This article has been reviewed according to Science X's editorial process and policies. Editors have highlighted the following attributes while ensuring the content's credibility:


peer-reviewed publication

trusted source


Female health workers need better radiation protection to minimize breast cancer risk, find researchers

Credit: Unsplash/CC0 Public Domain

Women working in health care who are regularly exposed to radiation from X-rays and other imaging procedures need better ionizing radiation protection to help minimize their risk of developing breast cancer, argue doctors in The BMJ today.

Ionizing radiation is a known human carcinogen and is highly radiation sensitive. As such, there are concerns that regular exposure to ionizing radiation during image-guided procedures may be linked to a higher risk of breast cancer in female health care workers.

Personal protective equipment (PPE) such as a lead gown is used to shield the body from harmful radiation during these procedures. But studies have shown that current radiation PPE provides inadequate protection to breast tissue as it leaves the area close to the armpit (known as the upper outer quadrant and axilla—the most common site of breast cancer) exposed.

"Providing adequate breast covering PPE could therefore reduce and potentially help prevent breast cancer in female health care workers," write Isobel Pilkington and colleagues.

They acknowledge that measuring the risk of occupational radiation induced breast cancer in women working in health care is challenging, but as the number of female trainees entering these specialties increases, they say that "it is essential that the available evidence is considered and equipment provision improved to minimize this risk."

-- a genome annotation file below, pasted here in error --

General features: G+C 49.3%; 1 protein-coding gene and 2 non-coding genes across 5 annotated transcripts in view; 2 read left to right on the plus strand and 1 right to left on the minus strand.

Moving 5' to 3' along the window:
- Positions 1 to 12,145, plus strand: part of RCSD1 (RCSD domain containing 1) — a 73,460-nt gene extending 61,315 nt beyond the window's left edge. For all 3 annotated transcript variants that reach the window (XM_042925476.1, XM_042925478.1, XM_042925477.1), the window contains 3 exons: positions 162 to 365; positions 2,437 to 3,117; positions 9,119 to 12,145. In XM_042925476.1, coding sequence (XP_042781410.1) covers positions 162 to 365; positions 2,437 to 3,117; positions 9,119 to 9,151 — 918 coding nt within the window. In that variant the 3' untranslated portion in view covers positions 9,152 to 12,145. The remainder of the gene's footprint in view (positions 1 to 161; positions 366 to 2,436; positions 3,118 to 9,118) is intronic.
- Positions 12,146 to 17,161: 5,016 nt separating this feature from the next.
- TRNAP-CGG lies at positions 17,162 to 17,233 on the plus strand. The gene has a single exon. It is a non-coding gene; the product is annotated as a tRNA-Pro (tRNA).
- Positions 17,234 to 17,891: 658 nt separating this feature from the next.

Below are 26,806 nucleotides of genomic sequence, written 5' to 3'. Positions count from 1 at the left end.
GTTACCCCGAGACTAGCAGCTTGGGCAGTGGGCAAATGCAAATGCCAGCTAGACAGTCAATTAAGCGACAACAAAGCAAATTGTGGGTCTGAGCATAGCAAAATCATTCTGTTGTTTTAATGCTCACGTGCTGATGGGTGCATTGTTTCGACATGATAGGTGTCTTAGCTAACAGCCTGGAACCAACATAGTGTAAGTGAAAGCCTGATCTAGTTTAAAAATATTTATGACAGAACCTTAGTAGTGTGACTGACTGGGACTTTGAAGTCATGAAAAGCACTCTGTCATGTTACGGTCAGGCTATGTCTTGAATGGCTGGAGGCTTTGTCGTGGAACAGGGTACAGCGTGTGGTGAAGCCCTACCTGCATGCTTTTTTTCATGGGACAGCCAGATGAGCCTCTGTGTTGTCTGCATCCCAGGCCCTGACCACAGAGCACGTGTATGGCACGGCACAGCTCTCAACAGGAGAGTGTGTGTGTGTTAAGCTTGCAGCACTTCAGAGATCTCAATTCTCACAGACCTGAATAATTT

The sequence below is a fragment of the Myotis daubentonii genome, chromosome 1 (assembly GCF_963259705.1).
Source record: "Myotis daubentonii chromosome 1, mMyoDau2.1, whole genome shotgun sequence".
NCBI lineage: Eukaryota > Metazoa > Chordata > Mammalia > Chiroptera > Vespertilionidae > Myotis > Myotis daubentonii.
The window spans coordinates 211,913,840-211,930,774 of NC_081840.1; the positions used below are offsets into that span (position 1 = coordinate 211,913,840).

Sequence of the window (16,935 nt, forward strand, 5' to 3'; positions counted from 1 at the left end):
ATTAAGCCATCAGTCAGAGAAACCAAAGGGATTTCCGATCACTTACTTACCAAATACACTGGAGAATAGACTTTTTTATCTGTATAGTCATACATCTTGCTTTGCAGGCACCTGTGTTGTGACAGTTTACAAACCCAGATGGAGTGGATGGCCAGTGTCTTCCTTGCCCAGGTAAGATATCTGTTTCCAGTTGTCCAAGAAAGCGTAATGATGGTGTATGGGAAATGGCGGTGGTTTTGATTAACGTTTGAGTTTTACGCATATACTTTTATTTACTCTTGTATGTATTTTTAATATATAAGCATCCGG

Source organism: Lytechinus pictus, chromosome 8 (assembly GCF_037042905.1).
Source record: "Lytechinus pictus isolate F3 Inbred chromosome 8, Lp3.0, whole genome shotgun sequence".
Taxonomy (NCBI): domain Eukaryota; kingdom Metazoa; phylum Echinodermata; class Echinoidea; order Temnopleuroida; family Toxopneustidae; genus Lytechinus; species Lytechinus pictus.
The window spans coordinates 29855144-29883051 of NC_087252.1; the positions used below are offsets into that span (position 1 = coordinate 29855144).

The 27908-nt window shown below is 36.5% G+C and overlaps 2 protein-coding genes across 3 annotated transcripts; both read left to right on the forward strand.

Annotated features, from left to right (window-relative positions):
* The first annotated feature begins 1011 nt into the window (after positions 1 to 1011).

They point to observational evidence suggesting an increase in breast cancer risk among female U.S .orthopedic surgeons compared with an age-matched , and to a small Finnish study showing breast cancer at 1.7 times the expected rate in radiologists, surgeons, and cardiologists compared with female physicians not working with radiation.

In a study using artificial female torsos to measure radiation exposure, researchers found inadequate upper outer quadrant protection and no statistically significant reduction in dose when standard PPE was compared with a torso without PPE.

Occupational radiation exposure has not been identified as a risk factor for male . However, the Ionizing Radiation Regulations 2017 state that the radiation dose delivered to all workers should be As Low As Reasonably Achievable (ALARA). The most effective way to achieve this, say the authors, is by reducing the duration of exposure, increasing the distance from the source, and shielding all workers with effective PPE.

They point to additional protection, such as capped sleeves and axillary wings, that can be worn under standard gowns to protect the upper outer quadrant of the breast, and say the European Society for Vascular Surgery 2023 Clinical Practice Guidelines on Radiation Safety have already recommended female operators consider adopting this extra protection.

"Providing appropriate protection is a legal requirement of an employer, who has a duty of care to all workers exposed to ," the researchers write. "The female breast appears to be particularly vulnerable and it is therefore important employers invest in protective equipment that enhances the safety of all their staff."

More information: Protecting female healthworkers from ionising radiation at work, The BMJ (2023). DOI: 10.1136/bmj-2023-075406

Journal information: British Medical Journal (BMJ)
Citation: Female health workers need better radiation protection to minimize breast cancer risk, find researchers (2023, April 12) retrieved 21 July 2024 from
This document is subject to copyright. Apart from any fair dealing for the purpose of private study or research, no part may be reproduced without the written permission. The content is provided for information purposes only.

Explore further

Patients with multiple tumors in one breast may not need mastectomy, research finds


Feedback to editors